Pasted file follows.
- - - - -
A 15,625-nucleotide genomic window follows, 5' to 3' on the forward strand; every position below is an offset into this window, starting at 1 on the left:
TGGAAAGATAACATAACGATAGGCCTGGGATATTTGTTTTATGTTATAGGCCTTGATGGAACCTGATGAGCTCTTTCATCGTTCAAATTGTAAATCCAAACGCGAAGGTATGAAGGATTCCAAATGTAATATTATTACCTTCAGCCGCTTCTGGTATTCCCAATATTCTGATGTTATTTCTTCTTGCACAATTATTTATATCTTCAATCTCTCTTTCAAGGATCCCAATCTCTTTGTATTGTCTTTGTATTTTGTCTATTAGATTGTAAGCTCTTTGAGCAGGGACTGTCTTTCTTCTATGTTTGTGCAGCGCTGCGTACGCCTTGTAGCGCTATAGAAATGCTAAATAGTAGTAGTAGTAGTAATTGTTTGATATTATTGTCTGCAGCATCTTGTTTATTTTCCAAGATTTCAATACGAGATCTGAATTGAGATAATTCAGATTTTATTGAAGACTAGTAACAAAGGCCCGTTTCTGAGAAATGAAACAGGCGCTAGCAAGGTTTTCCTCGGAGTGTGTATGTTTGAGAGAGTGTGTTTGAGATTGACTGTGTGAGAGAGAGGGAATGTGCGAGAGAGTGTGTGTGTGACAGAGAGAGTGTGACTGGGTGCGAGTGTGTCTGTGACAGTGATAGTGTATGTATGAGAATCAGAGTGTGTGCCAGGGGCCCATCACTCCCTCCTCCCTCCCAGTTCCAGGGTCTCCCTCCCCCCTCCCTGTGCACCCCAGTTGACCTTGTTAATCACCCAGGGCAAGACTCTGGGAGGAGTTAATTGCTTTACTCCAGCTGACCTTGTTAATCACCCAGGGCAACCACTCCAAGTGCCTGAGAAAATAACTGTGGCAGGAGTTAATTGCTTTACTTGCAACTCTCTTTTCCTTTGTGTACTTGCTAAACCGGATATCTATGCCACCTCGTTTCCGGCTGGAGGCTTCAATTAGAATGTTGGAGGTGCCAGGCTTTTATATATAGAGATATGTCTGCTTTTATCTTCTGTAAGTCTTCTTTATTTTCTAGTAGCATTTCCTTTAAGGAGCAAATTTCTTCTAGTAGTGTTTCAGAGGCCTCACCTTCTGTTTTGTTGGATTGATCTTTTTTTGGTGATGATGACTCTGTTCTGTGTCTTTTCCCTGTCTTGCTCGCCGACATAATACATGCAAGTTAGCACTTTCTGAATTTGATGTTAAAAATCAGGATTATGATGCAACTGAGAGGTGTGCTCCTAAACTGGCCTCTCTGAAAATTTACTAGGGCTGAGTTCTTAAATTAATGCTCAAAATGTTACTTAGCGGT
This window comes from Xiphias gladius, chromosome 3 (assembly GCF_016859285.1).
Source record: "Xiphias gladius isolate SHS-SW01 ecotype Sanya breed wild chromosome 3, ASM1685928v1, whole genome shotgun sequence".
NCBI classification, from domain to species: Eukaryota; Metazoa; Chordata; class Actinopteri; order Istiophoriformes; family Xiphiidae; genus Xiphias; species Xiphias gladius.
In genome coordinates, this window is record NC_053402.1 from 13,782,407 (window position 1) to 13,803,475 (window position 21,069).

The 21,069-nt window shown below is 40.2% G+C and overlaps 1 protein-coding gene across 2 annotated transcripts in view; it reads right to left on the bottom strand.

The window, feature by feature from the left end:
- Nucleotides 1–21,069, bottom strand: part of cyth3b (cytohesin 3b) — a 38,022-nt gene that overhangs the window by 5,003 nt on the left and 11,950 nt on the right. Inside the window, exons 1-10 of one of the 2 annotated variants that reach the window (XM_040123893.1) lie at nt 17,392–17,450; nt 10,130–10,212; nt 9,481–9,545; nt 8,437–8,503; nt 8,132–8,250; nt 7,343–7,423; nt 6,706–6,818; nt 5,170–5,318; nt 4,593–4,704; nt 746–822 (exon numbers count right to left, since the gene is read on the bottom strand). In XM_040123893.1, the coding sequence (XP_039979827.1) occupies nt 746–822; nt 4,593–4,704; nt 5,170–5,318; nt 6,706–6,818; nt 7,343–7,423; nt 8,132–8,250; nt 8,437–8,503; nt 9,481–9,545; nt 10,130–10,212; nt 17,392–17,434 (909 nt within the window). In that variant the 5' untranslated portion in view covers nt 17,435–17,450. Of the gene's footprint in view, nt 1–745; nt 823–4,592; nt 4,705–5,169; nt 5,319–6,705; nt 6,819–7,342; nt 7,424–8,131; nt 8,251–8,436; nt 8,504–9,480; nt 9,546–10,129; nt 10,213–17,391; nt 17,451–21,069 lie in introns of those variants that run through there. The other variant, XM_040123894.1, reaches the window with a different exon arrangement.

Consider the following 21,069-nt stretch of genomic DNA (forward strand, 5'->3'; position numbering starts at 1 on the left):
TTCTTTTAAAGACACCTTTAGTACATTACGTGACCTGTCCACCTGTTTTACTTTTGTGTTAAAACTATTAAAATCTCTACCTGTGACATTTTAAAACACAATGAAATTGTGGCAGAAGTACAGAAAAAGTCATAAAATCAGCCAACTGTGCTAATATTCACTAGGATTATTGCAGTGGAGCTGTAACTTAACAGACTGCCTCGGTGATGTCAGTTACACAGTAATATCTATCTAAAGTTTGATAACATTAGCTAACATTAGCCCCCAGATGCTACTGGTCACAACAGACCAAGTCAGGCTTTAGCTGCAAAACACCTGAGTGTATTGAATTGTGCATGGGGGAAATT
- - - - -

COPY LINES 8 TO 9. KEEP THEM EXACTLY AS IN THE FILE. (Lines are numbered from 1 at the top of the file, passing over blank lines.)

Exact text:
The window, feature by feature from the left end:
- Nucleotides 1–21,069, bottom strand: part of cyth3b (cytohesin 3b) — a 38,022-nt gene that overhangs the window by 5,003 nt on the left and 11,950 nt on the right. Inside the window, exons 1-10 of one of the 2 annotated variants that reach the window (XM_040123893.1) lie at nt 17,392–17,450; nt 10,130–10,212; nt 9,481–9,545; nt 8,437–8,503; nt 8,132–8,250; nt 7,343–7,423; nt 6,706–6,818; nt 5,170–5,318; nt 4,593–4,704; nt 746–822 (exon numbers count right to left, since the gene is read on the bottom strand). In XM_040123893.1, the coding sequence (XP_039979827.1) occupies nt 746–822; nt 4,593–4,704; nt 5,170–5,318; nt 6,706–6,818; nt 7,343–7,423; nt 8,132–8,250; nt 8,437–8,503; nt 9,481–9,545; nt 10,130–10,212; nt 17,392–17,434 (909 nt within the window). In that variant the 5' untranslated portion in view covers nt 17,435–17,450. Of the gene's footprint in view, nt 1–745; nt 823–4,592; nt 4,705–5,169; nt 5,319–6,705; nt 6,819–7,342; nt 7,424–8,131; nt 8,251–8,436; nt 8,504–9,480; nt 9,546–10,129; nt 10,213–17,391; nt 17,451–21,069 lie in introns of those variants that run through there. The other variant, XM_040123894.1, reaches the window with a different exon arrangement.